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Uline to move another 475 jobs to Kenosha County
July 11, 2014 01:34 PM
Pleasant Praire-based Uline, which recently announced plans to double the size of its corporate headquarters campus and add 500 jobs there, this week announced that it will also move its Midwest distribution center operations from Waukegan, Ill. to Kenosha. That move will bring an additional 475 jobs to Kenosha County.

The company, a distributor of industrial moving and packaging products, currently has about 1,100 employees in Pleasant Prairie. Once the headquarters expansion project and the Midwest distribution center relocation project are complete the company will have about 2,075 employees in Kenosha County.

Uline’s Midwest distribution center operations will move to a new facility that will be built on a 200-acre site at Highway 142 and I-94, across the the freeway from where a 1.1 million-square-foot distribution center and a 500,000-square-foot distribution center are being built for Amazon.com. Total Amazon employment in Kenosha could reach 1,575 at the two facilities.

Uline plans to build a 60,000-square-foot office building and a 1 million-square-foot distribution center for its Midwest distribution operations (serving Wisconsin, Michigan, Illinois, Indiana and Iowa) at the Kenosha site at I-94 and Highway 142. Construction is exected to begin in the spring of 2015. The office building will house the company’s largest call center.

The company has a contract to purchase the site, which was recently annexed from the Town of Paris into the City of Kenosha.

Uline moved its corporate headquarters in 2010, relocating from Waukegan, to a new 200,000-square-foot office building and a 1 million-square-foot distribution center in Pleasant Prairie. That distribution center serves as the company’s national distribution center. The company recently announced plans to build a second 200,000-square-foot office building and a second 1 million-square-foot distribution center at its corporate headquarters campus.

The company’s planned facility at I-94 and Highway 142 in Kenosha will mean the end of its operations in Waukegan. All of the employees there will have the option to relocate to the new facility and some of them already live in Wisconsin, Uline spokesman Bill Broydrick said.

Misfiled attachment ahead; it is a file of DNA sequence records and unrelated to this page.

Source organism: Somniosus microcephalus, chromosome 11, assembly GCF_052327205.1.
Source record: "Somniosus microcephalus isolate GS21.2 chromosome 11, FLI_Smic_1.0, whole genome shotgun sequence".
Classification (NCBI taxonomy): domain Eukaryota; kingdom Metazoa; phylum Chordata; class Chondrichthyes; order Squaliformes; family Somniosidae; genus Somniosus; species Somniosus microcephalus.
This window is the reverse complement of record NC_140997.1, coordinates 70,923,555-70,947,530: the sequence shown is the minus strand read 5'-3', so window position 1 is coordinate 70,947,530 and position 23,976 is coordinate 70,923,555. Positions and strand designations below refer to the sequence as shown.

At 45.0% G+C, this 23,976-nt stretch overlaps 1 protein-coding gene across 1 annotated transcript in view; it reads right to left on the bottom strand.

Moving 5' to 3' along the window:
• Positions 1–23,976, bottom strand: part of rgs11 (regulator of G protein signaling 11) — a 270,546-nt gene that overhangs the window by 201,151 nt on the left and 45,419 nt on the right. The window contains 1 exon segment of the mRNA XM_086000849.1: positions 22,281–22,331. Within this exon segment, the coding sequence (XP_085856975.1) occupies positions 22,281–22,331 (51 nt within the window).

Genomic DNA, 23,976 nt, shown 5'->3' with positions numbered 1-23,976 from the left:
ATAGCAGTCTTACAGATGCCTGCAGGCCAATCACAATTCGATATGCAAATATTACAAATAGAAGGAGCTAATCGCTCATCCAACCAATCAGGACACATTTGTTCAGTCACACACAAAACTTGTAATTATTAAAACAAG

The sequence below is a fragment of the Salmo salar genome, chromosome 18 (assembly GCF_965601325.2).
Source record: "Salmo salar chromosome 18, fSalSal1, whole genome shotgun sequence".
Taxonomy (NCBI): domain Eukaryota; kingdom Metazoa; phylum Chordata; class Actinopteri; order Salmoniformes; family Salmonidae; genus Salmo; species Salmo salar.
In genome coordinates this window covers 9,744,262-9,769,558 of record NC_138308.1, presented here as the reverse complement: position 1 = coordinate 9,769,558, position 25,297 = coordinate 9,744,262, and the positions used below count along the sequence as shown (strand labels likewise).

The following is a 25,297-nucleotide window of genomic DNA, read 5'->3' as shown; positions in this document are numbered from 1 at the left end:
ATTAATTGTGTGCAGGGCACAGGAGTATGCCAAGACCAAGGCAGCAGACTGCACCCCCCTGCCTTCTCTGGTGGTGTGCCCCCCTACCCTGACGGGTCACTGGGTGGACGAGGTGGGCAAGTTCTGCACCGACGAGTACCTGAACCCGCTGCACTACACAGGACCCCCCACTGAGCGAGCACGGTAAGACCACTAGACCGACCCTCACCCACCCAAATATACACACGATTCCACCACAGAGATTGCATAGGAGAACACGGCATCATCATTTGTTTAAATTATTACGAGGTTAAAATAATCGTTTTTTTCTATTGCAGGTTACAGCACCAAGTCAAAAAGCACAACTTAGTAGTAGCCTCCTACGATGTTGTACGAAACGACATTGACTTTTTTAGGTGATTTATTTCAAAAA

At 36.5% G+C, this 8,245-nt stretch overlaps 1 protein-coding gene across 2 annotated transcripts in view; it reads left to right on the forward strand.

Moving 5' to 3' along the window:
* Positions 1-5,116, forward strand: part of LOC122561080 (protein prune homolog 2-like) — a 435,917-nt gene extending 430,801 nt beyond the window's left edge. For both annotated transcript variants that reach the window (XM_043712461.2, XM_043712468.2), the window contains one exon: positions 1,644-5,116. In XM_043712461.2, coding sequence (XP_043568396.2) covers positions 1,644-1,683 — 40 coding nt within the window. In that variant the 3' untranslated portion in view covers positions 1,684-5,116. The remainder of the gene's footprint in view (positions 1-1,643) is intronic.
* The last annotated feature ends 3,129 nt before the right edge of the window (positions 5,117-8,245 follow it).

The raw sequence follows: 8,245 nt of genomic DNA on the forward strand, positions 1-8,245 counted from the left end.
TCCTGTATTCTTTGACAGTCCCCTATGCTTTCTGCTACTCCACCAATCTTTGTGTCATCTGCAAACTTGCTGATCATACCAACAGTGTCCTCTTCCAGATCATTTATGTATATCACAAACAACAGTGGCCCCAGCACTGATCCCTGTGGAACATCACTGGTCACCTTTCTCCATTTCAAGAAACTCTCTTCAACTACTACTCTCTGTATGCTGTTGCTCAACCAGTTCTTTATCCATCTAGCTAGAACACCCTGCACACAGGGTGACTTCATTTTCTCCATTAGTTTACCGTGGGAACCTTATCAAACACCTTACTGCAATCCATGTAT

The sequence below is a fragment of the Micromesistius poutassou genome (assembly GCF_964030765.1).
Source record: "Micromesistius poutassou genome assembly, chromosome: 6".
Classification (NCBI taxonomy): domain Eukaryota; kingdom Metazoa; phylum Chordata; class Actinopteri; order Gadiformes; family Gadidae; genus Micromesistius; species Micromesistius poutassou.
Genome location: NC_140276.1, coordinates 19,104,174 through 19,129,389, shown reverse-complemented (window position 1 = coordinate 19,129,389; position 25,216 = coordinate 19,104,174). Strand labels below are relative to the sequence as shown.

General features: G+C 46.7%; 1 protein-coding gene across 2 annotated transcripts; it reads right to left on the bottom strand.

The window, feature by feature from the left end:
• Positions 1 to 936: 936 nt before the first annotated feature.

The company is moving the operations to Kenosha because the Waukegan facility is too small for its current and future needs, Broydrick said.

“Uline has deep roots in the State of Illinois,” said Executive Vice President Phil Hunt. “In fact, the company was founded in Illinois 34 years ago. The (Uihlein) family did not want to move out of Illinois. However, we could not find a large enough site that was shovel-ready. All of the sites we looked at had serious challenges that could not be resolved quickly enough to meet our timeline. The State of Wisconsin, Kenosha County, the Kenosha Area Business Alliance (KABA), the City of Kenosha and the Town of Paris were all instrumental in working together to resolve any issues to make this site shovel-ready for Uline. We appreciate all of their hard work.”

Uline never sought, nor was granted, any public funds for the project, Hunt said.

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South side medical office building sold for $5.95 million
July 11, 2014 11:50 AM
An affiliate of The Atkins Companies, a West Orange, N.J.-based real estate development, investment and management firm, recently purchased a 26,521-square-foot medical office building at 3305 S. 20th St. in Milwaukee for $5.95 million, according to state records.

The building, constructed in 2000, sits on a 2.6-acre site. The property has an assessed value of $4.1 million, according to city records. It is located on the city's south side near the Wheaton Franciscan Healthcare - St. Francis hospital.

"It's a good location," said David Zimmerman, chief financial officer of The Atkins Companies.

The building is fully occupied. Tenants include Lakeshore Medical Clinic and Wisconsin Surgery Center.

The Atkins Companies plans no major changes to the building and has added it as an investment property to its medical office building portfolio, Zimmerman said. The company now owns six medical office buildings, most located in the northeastern U.S.

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DOT plans full I-94 closure
July 11, 2014 11:55 AM
The Wisconsin Department of Transportation will fully close I-94 between WIS 100 and the Zoo Interchange from 11 p.m. on Friday, July 18 to 5:30 a.m. on Monday, July 21.

The major closure will allow crews to install new bridge spans across I-94, to be used by Union Pacific Railroad lines. The west span of WIS 100 will also be demolished as part of ongoing reconstruction of the WIS 100 interchange. And a large diameter storm sewer pipe will be installed across the freeway.

Drivers are advised to expect traffic backups approaching the closed segment, and use alternate routes including Greenfield Avenue and Bluemound Road.

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Bartolotta opens barbeque restaurant in Greendale
July 11, 2014 11:58 AM
Prolific restaurateur Joe Bartolotta officially opened his latest venue, Miss Beverly’s Deluxe Barbeque, today in downtown Greendale.

The restaurant is located in the village at 5601 Broad St., adjacent to Bartolotta’s Joey Gerard’s supper club.